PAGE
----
Mourning Dove - several locations
Chimney Swift - flyovers
Ring-billed Gull - 1 adult Reservoir
Herring Gull - 1 adult Reservoir
Great Black-backed Gull - 1 adult Reservoir
Double-crested Cormorant - at least 25 Reservoir & flyovers
Great Egret - Turtle Pond & Reservoir
Red-bellied Woodpecker - Oven, Shakespeare Garden & Azalea Pond
Downy Woodpecker - 2 Weather Station, Indian Cave
Northern Flicker - Tupelo/Iphigene's Walk, hatch-year & adult Oak Bridge
Eastern Kingbird - Turtle Pond
Warbling Vireo - Warbler Walk, etc. 
Red-eyed Vireo - adult & juvenile Weather Station, Azalea Pond, molting 
juvenile Captain's Bench 

Blue Jay - adult and begging hatch-year Evodia Field
Barn Swallow - Turtle Pond, 3 adults & nest with 3 young Reservoir
White-breasted Nuthatch - 2 adults & 2 young (Bob before walk)
American Robin
Gray Catbird - several locations
Cedar Waxwing - 2 Warbler Rock
House Finch - Tupelo Field, Oven, Azalea Pond 
Worm-eating Warbler - Tupelo Field (Bob before walk)
Blue-winged Warbler - north end Tupelo Field/Weather Station
Black-and-white Warbler - 6 total - E. of Azalea Pond, W. of Azalea Pond, Upper 
Lobe, Oak Bridge, others before walk (Bob) 

Prairie Warbler - male north end Tupelo Field/Weather Station
Song Sparrow - juvenile in Willow at the Oven
White-throated Sparrow - Evodia Field
Red-winged Blackbird - male Turtle Pond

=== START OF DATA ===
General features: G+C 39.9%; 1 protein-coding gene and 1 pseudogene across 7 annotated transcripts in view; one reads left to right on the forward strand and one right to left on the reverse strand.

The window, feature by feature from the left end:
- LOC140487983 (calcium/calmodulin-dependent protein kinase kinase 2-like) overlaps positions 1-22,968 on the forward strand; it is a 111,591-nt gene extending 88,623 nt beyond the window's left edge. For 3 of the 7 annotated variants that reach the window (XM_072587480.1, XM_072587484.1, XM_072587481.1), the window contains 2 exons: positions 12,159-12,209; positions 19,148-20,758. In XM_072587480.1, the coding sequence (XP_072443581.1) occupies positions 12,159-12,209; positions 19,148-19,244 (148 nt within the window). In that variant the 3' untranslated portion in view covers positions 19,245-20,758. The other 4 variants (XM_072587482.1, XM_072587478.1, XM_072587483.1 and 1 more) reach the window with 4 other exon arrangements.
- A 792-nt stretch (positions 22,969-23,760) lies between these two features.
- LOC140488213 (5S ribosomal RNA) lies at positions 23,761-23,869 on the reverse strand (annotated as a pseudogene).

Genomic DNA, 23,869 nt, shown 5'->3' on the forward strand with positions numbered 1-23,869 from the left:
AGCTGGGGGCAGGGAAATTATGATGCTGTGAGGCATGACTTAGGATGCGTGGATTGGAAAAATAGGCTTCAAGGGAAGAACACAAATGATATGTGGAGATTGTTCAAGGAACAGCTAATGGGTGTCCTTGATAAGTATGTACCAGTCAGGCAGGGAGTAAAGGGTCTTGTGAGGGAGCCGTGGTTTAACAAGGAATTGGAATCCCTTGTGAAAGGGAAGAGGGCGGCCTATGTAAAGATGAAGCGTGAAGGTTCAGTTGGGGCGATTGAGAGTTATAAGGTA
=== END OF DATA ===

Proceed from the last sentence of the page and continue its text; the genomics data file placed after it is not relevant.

Common Grackle - various locations
Baltimore Oriole - Captain's Bench, another before the walk (Bob)

Tom Socci & family reported an Eastern Towhee east of the Maintenance Field. 

Deb Allen

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Subject: Leach's Storm Petrel - Dune Road (Suffolk County)
From: Taylor Sturm <tjsturm AT gmail.com>
Date: Sun, 10 Jul 2016 15:47:00 -0400
At approximately 2:30 pm, Pete Morris and I observed a non-Wilson's storm 
petrel fly west on the bay side of Dune Road past Tiana Beach. All the features 
we observed pointed towards Leach's. 


Good birding,

Taylor Sturm 


Sent from my iPhone 
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Subject: EPCAL to the rescue !
From: robert adamo <radamo4691 AT gmail.com>
Date: Sun, 10 Jul 2016 02:09:29 -0400
Due to the time restraint of just a few hours to bird starting from the
Riverhead area, when Dave Larsen (a long-time, local birding friend who now
lives in Virginia, picked me up, Epcal seemed the best choice for avian
action !

Stopping first at the "radar station" opposite the Calverton Grasslands
(aka Epcal) we were greeted by a Red-tailed Hawk, 9 W.Turkeys, 2
E.Kingbirds, and 2 singing Grasshopper Sparrows. Crossing the street
(Rt.25), 2 more Grasshoppers sang for us. Dave then heard an E.Bluebird
vocalize, but we unable to locate it. While still in this section of the
grasslands, we had at least 2, and possibly up to 6 E.Meadowlarks, a
hunting Kestrel, and singles of both Chipping and Savannah Sparrows.
Heading toward the s/s of the property, at Mackay's Pond, we had 1-2
Blue-gray Gnatcatchers, and a Yellow Warbler.

Unfortunately, our last quest went unfulfilled...as we missed on the Blue
Grosbeaks that have been seen recently.

Cheers,
Bob

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Subject: A day of sea watching on Long Island
From: Gail Benson <gbensonny AT gmail.com>